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Trang chủ » Borrowing Rates in UK Climb Near to Levels Seen During Last Year’s ‘Mini-Budget’ Crisis

Borrowing Rates in UK Climb Near to Levels Seen During Last Year’s ‘Mini-Budget’ Crisis

UK borrowing rates close in on last year's 'mini-budget' crisis levels

UK borrowing rates close in on last year’s ‘mini-budget’ crisis levels

The United Kingdom is facing rising borrowing costs as inflation continues to surprise on the upside. New data shows that the annual consumer price inflation rate dropped from 10.1% in March to 8.7% in April, but this is still above consensus estimates and the Bank of England’s forecast of 8.4%. Core inflation – which excludes volatile energy, food, alcohol and tobacco prices – came in at 6.8% in the 12 months to April, up from 6.2% in March. These figures have prompted traders to increase bets that interest rates will need to be hiked further in order to curtail price rises. Experts suggest that a 25 basis point hike to interest rates at the Bank of England’s June meeting is inevitable.

The Bank of England hiked interest rates for the 12th consecutive meeting earlier this month, taking the main bank rate to 4.5% as the Monetary Policy Committee reiterated its commitment to taming stubbornly high inflation. Analysts warn that even more than two full 25 basis point rate increases may follow. As a result of these hawkish market bets, U.K. government bond yields continued to rise early on Thursday, with the yield on U.K. 2-year gilt climbing to 4.42% and the 10-year yield rose to almost 4.28%. These are levels not seen since last year’s bond market crisis, triggered by former Prime Minister Liz Truss’ unfunded tax cuts.

FAQs

What is causing inflation in the UK?

There are several factors contributing to inflation in the UK, including supply chain disruptions caused by the pandemic, rising energy and food prices, and increased demand as the economy rebounds from the pandemic.

Why are rising borrowing costs a concern?

Higher borrowing costs can make it more expensive for businesses to invest and for individuals to take out loans, which can slow down economic growth. It can also lead to higher mortgage rates and borrowing costs for consumers.

What is the Bank of England doing to address inflation?

The Bank of England has been gradually raising interest rates to rein in inflation. In addition, the central bank has been tapering its quantitative easing program, which involves buying government bonds to inject money into the economy. The aim is to reduce the amount of money in circulation and, thus, curb inflation.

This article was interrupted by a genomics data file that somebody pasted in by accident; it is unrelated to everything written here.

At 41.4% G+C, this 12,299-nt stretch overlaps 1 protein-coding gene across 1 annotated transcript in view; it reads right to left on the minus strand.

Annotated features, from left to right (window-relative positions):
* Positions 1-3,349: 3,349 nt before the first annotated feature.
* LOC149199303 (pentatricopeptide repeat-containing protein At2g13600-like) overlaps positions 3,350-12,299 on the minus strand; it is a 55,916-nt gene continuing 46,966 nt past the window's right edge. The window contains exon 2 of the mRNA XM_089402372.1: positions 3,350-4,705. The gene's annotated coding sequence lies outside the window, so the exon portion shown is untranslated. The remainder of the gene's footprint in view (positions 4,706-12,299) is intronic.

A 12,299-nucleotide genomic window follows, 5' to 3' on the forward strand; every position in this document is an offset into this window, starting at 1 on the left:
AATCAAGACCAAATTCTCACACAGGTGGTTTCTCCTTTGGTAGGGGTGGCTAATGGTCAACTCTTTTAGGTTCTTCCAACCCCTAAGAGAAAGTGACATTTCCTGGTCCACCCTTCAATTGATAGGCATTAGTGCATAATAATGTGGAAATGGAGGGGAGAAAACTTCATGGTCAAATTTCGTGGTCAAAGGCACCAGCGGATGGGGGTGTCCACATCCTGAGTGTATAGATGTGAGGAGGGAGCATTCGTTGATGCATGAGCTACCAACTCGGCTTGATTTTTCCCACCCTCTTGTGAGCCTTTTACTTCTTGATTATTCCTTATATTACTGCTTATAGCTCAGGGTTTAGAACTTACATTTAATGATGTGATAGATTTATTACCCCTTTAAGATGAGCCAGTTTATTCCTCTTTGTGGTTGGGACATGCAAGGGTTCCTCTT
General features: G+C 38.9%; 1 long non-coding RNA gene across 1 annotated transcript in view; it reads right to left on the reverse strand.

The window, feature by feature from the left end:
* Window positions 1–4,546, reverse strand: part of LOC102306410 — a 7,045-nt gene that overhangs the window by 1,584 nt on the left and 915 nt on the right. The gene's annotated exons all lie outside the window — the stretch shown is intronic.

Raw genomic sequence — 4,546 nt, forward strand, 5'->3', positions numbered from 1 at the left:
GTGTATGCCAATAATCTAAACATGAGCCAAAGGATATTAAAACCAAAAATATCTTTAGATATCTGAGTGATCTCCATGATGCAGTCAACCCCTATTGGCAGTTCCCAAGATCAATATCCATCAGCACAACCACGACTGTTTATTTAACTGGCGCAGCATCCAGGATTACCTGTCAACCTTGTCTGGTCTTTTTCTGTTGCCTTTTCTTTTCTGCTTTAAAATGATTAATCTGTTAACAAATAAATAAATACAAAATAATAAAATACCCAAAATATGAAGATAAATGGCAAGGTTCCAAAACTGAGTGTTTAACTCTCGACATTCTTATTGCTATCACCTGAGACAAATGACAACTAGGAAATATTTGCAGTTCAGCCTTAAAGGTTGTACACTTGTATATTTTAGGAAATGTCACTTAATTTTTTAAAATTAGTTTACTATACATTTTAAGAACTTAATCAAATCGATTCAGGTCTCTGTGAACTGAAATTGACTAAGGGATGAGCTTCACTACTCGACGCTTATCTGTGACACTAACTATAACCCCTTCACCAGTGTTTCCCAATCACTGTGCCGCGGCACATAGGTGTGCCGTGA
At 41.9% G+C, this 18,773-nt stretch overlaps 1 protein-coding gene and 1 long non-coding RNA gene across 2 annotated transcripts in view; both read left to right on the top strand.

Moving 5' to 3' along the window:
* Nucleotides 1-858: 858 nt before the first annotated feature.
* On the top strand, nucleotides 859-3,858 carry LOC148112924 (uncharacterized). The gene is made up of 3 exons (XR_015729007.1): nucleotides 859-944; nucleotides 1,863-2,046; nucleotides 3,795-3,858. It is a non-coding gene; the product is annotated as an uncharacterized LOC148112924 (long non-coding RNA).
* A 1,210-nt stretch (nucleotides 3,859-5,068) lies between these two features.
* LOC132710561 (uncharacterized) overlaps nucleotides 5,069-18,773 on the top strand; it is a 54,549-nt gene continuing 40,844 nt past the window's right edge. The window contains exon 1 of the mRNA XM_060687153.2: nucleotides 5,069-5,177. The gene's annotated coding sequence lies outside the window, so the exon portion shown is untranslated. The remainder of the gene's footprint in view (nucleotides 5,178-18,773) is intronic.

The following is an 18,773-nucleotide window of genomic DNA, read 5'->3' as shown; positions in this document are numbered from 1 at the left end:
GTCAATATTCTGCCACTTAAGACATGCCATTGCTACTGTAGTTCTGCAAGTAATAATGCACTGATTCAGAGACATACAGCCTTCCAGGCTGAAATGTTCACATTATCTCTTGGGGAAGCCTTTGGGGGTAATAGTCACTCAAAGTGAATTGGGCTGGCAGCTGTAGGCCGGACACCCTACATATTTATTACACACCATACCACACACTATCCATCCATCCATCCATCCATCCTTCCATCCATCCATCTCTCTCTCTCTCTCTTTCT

UK borrowing rates close in on last year's 'mini-budget' crisis levels
UK borrowing rates close in on last year’s ‘mini-budget’ crisis levels

UK borrowing rates reach levels on par with last year’s ‘mini-budget’ crisis

UK borrowing costs are rising to levels not seen since the bond market crisis that occurred during former Prime Minister Liz Truss’ disastrous mini-budget last year. According to new data released on Wednesday, the UK consumer price inflation rate fell by less than expected in April, dropping from 10.1% in March to 8.7% in April. This is still higher than consensus estimates and the Bank of England’s prediction of 8.4%. As inflation continues to persist, traders are increasing bets that interest rates will have to be hiked in order to control price rises. Core inflation, which excludes volatile energy, food, alcohol, and tobacco prices, landed at 6.8% in the 12 months to April, up from 6.2% in March, which has added to the Bank of England’s concerns about the entrenchment of inflation. Strategists at BNP Paribas anticipate that a 25 basis point hike to interest rates in June is a “done deal”, and raised their terminal rate forecast from 4.75% to 5%. They also noted that the “sustained strength of inflation and potential concerns around second-round effects are likely to persist, prompting another 25bp hike in August.” These hawkish market bets are causing the UK government bond yields to continue to rise. The yield on the UK 2-year gilt climbed to 4.42%, and the 10-year yield rose to almost 4.28%, both levels not seen since Truss and former Finance Minister Kwasi Kwarteng’s unfunded tax cuts set forth chaos in financial markets in September and October last year.

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